Monday, December 23, 2013

This Christmas Part eleven

Ah, fellow Agents of Christmas, this was not an easy day to jump right out of bed. Freezing drizzle, even though it was outside does not agree with arthritis! The whole house seemed cold as well as empty. Just slave all weekend as Master is traveling. It would have been so easy to just feel sorry for myself, but that is not what the season is all about! It is not what slave is about either, So Here We Go!

A quick check shows that the turkey breast is not thawed yet. This is no reason to panic because we have planed ahead. This also gives a great opportunity to learn the proper way to speed thaw!

From the Butterball web site:
To thaw, place unopened roast (Turkey Breast) in cold tap water for 3 to 5 hours. Change water every 30 minutes to keep turkey cold!

OK, this also gives us a chance to check out how much fluid we will need for the brining we will do Tuesday night!

Place the pot in the sink and add COLD water. Place the unopened turkey breast in the water and keep filling for a bit after the turkey starts to float. Yes it will float. We do not want that either today to thaw or tomorrow night when we are Brining. So lets try a plate! It is not going to perfectly balance: however if it keeps the bird under, that is all we ask!

When thawed, keep in refrigerator until ready to cook. Cook within 4 days of thawing.
Now then Set a timer for 30 minutes (this is important!). When that goes off, remove the plate and bird. Pour out the water and repeat the process with fresh cold water. It is going to take 8 to 10 fills of the pot to get the bird thawed safely! NO NOT TRY TO HURRY the process with hot or warm water, not only can this make you violently sick it is possible you could cause someone else to get violently sick or worse. It is not worth it.

Note: use a ruler to measure how much fluid you are going to need by checking the level when you remove the bird. In this case the level is right at 5 inches below the lip. That way we can have a good guess how much we need each time and how much we will need for the brine!
So while this process is going on and we have to be in the kitchen anyway: lets bake some cookies! These make great little thank you gifts for the person who does your hair, or any service person who has treated you fairly all year.

In fact it is a tradition to do this for the Postal delivery person on the day after Christmas or “Boxing Day” as it is called in Great Britain!

The other day slave got the chance to take some cookies to a friend at the Bad Dog Bar and Grill, Tiger. He was so nice in thanking me. He even shared a recipe from his grandmother for Butter Cookies and said that slave could share it on the blog! Slave always gets requests for its “dreamsicle” type of cookie, so here are both for us to make!

Easy Orange Cream type cookie

Since it has appeared before in this blog, here is an easy way to make it:


  • 1 pouch instant sugar cookie mix (1 pound 1.5 ounces)
  • 3 tablespoons butter or margarine, melted
  • 1 teaspoon orange extract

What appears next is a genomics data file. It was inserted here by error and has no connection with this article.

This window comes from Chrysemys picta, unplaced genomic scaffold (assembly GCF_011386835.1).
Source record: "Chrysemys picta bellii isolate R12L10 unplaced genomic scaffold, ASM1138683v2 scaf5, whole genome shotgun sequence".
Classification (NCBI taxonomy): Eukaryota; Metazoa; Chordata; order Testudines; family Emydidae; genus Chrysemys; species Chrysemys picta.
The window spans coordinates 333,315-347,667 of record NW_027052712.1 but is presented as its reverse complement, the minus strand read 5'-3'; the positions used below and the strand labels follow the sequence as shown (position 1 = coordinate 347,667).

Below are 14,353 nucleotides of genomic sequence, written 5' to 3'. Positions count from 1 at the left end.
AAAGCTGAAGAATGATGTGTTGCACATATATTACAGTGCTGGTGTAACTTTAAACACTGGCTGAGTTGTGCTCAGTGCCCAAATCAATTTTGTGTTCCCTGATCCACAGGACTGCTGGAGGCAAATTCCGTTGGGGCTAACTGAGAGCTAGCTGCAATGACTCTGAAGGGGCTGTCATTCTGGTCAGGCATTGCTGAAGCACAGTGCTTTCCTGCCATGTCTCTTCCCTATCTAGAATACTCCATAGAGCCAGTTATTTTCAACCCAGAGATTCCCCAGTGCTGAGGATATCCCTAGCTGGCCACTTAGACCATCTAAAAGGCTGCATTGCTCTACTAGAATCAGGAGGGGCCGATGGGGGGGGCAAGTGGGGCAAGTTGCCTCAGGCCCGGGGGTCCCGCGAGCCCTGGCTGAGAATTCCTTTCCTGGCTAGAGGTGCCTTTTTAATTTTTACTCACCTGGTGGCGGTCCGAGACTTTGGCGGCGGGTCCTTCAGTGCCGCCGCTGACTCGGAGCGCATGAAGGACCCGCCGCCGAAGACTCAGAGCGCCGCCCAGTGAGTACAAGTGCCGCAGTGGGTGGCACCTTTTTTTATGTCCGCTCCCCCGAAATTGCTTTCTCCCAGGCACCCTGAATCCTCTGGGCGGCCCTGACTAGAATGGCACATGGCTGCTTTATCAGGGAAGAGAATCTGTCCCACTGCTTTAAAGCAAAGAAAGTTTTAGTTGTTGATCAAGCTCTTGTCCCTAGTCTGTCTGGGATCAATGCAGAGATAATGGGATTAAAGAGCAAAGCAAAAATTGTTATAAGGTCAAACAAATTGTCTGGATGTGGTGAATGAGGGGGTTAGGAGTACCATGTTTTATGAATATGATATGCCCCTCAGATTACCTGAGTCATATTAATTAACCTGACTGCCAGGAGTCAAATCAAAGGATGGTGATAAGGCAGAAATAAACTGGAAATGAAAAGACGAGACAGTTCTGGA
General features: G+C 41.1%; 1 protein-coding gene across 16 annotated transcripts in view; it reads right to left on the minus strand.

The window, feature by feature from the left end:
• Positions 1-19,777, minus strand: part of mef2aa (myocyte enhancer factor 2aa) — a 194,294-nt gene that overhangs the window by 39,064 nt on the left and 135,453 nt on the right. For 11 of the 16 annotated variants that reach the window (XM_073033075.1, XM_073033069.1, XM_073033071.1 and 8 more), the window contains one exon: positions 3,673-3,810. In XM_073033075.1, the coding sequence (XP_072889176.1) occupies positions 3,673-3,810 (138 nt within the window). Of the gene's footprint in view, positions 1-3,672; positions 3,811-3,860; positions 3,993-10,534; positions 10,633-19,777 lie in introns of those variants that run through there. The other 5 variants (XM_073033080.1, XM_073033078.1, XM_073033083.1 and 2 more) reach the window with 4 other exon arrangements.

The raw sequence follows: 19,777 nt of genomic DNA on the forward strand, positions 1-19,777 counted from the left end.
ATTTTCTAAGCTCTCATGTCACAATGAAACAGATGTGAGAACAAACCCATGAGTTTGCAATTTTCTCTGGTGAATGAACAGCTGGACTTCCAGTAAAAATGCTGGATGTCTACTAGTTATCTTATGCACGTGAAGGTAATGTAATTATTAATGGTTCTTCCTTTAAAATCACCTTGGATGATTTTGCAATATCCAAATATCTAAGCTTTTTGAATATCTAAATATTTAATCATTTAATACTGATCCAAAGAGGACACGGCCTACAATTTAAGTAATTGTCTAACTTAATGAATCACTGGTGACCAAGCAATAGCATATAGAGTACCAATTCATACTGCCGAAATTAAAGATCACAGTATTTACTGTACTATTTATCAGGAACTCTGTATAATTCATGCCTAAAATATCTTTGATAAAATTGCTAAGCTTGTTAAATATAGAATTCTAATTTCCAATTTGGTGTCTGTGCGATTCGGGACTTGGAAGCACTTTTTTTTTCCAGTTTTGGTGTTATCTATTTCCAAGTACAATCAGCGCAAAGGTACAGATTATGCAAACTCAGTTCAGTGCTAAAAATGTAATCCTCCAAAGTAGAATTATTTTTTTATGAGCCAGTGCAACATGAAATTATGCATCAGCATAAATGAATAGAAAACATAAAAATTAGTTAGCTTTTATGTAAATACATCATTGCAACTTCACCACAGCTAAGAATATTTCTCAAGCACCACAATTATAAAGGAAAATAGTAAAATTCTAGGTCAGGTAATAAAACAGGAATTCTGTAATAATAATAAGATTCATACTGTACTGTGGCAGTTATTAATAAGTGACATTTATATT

• 1 teaspoon vanilla
  • 1 egg
  • 5 drops yellow food color
  • 2 drops red food color
  • 1 ½ cups white vanilla baking chips


1. Heat oven to 350 degrees F. In large bowl, stir all ingredients except baking chips until soft dough forms. Stir in baking chips.
This batter is very stiff and will take some muscle. If you aree having to much trouble with it try adding 2 Tbs of milk, but be careful with it.

2. On cookie sheets lined with parchment paper, drop dough with 1½ tablespoon-size cookie scoop or by rounded tablespoonfuls about 2 inches apart.

3. Bake 9 to 10 minutes or just until dough is set (do not overbake). Cool 1 minute; remove from cookie sheets to cooling racks. Cool completely.

Grandma Roth’s Butter Cookies
4 ¾ cups sifted all purpose flour
7oz butter (2Tbs less than 1 cup) softened
c nuts (black walnuts work the best)
½ c sugar
4 eggs
1tsp vanilla

Sift your dry ingredients before measuring them. This puts air into the flour and you end up using less. Set aside.

Cream the butter and sugar until it is a light lemony color.

Break the eggs into a bowl, slave usually adds any vanilla or flavoring to them and gives them a quick mix before adding to the mixer bowl and blending in well. Scrape down the sides of the bowl.

Add the flour by thirds into the mixer, each time stopping to scrape down the sides. Add the nuts last. The dough should now be pulling from the sides. Slave thanks modern-day KitchenAid, because this dough is heavy. Grandma Roth had strong arms!

Roll out some wax paper on the counter and sprinkle with powered sugar.
With a rolling pin, roll out the dough till it is about ¼ inch thick. Using a cookie cutter, cut out the shapes you wish. If you have trouble moving the raw cookie, try sliding the spatula under the cutter and moving the whole thing onto the parchment lined baking tray. Collect the scraps and reform, roll out again and repeat until all the dough is used. Keep sprinkling everything with powdered sugar to keep the dough from sticking and don't forget to spread it on the rolling pin and your hands too.

When the cookies are arraigned on the paper, brush them with beaten egg yoke then sprinkle with colored sugar bits.


Bake at 350 degrees for about 12 to 14 minutes until they are firm, they will only brown a little so watch closely.

Slave is told this recipe dates back to the 1800's!

A big Thank You to Tiger for being so generous and allowing slave to share this treasure with you!
Don't forget You are thawing the bird.


Serving my Master Indy


To satisfy and restore.
To nourish, support and maintain.
To gratify, spoil,
comfort and please,
to nurture, assist, and sustain
..I cook!

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